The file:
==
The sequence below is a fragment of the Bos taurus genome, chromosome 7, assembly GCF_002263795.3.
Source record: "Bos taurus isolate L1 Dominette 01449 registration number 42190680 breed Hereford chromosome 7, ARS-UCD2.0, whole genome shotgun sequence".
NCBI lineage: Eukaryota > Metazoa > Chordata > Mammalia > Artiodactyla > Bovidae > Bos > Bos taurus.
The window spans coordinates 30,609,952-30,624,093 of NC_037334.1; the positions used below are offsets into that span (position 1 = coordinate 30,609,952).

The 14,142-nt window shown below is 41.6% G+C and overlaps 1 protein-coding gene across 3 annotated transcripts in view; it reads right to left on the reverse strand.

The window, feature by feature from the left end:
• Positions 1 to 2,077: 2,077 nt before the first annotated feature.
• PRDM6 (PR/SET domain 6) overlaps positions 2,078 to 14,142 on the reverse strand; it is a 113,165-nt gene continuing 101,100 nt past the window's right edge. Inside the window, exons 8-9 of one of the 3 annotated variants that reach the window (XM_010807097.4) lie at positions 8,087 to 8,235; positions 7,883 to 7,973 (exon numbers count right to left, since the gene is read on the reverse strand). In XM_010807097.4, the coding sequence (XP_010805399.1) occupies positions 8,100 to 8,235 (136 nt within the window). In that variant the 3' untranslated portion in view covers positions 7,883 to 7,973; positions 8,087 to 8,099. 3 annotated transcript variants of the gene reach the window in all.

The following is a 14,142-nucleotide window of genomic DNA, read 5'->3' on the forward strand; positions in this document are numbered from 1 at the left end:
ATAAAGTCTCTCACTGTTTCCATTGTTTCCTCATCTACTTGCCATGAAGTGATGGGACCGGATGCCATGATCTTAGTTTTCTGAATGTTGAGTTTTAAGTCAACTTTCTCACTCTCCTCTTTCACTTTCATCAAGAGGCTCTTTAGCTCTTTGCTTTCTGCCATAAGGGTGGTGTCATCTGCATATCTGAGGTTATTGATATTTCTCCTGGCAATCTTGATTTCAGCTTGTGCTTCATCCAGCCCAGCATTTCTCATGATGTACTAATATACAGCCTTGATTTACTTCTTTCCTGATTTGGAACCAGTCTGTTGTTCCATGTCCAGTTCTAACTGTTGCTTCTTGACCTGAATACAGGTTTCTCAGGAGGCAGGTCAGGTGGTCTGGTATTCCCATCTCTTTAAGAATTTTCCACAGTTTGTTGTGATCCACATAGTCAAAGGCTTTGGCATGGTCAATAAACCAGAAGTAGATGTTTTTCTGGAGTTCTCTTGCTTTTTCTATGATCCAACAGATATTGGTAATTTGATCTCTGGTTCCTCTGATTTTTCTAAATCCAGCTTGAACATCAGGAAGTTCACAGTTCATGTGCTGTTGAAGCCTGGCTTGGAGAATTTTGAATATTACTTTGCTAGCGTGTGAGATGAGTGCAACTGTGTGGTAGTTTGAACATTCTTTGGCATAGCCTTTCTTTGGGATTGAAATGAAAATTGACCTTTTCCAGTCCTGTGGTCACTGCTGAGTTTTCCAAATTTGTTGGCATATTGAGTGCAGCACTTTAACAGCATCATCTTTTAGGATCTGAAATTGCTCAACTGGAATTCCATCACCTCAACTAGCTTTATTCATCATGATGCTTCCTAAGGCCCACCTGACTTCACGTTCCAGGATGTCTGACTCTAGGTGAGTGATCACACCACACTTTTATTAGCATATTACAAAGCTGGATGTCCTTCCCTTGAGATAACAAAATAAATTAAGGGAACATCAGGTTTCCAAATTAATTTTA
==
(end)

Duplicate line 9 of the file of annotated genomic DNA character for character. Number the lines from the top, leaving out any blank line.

The following is a 14,142-nucleotide window of genomic DNA, read 5'->3' on the forward strand; positions in this document are numbered from 1 at the left end: